GradAustralia surveyed 125 large graduate employers on their graduate intake over the past year. Of the 125 surveyed, 60% are accepting applications from three or more faculties. A third are accepting from ALL disciplines.
Employers are increasingly hiring students from across the board and developing new techniques to assess key qualities like adaptability, leadership and creativity – not just academic smarts.
PwC is one such employer shaking up their recruitment strategy to make the experience more ‘fair and equitable’ for candidates.
“We don’t ask for CVs and we don’t care where you studied. We care about your potential and ability, and look for people whose purpose and passions align with our values,” states the PwC website.
Transcripts have also been ditched, replaced by an online ‘ability’ test. Applicants then submit a video of themselves, before attending events at ‘Canvas’, PwC’s ‘Career Jam’.
Evidently it’s working, with PwC voted the third most desirable employer by 14,000 students in GradAustralia’s Top 100 Graduate Employers awards last night.
‘While degrees are important they are not the be-all and end-all when it comes to finding the best person for the job’, says Julie Duncan, Talent Acquisition Director at PwC.
‘We look for the best and brightest talent across all disciplines.’
Boston Consulting Group echoed this shift in priorities.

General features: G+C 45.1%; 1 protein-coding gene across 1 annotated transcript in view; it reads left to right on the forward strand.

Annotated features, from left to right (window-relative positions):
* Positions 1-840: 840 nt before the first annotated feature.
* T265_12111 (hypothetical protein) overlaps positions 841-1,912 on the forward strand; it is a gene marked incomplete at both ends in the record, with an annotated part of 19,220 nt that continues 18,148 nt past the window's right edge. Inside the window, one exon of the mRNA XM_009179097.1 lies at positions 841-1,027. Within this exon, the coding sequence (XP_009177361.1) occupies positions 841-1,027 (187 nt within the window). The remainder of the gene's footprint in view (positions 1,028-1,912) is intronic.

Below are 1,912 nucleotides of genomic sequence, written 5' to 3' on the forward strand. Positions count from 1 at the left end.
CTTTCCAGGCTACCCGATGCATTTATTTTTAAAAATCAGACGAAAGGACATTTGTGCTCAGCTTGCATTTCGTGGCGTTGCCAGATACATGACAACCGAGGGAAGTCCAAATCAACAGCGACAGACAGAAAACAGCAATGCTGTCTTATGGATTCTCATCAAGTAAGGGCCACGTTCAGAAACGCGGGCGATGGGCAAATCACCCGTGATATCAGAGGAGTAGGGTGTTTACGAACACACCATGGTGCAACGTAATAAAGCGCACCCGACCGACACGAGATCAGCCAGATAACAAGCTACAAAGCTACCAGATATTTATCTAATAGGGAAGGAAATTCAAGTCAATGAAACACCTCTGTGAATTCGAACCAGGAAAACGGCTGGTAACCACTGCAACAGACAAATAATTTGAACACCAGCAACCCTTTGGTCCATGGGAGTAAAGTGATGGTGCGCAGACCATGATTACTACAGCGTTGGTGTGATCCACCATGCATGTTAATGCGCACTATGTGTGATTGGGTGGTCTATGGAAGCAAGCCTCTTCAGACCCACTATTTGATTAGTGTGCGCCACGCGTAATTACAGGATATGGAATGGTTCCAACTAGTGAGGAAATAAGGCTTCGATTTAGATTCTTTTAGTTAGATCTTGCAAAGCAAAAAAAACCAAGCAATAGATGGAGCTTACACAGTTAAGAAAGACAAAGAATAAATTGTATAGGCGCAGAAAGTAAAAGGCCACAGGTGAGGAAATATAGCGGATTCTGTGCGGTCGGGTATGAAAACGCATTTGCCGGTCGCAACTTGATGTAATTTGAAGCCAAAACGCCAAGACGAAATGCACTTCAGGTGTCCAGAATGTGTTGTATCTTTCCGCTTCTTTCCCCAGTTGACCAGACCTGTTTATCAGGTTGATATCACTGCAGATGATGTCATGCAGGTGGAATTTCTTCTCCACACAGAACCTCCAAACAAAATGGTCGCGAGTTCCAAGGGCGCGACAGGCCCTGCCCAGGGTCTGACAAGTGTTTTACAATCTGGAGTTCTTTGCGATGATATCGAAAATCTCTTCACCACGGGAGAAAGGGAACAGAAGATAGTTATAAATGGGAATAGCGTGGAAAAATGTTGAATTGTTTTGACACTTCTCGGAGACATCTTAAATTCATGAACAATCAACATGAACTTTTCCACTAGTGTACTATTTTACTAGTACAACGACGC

‘We look for diversity of thought and therefore value a diverse set of educational and work experiences. This means we hire individuals from a variety of degree programs,” says Recruiting Manager Jenny Webb.
‘What’s most important is that they share our values and demonstrate characteristics like intellectual curiosity, resilience, analytical rigour and an ability to work effectively in a team. Those qualities are evident in individuals from a variety of backgrounds.’
Boston Consulting Group were voted most desirable consulting company by students in the 2017 Top 100 Graduate Employers awards.
Director of GradAustralia, Jeff Duncan, says, ‘Recruiters are realising that academic transcripts are a poor predictor of long term job performance. Some are concerned that their traditional recruitment process focused on university grades is actually screening out candidates who would otherwise have gone on to become future leaders of the firm.’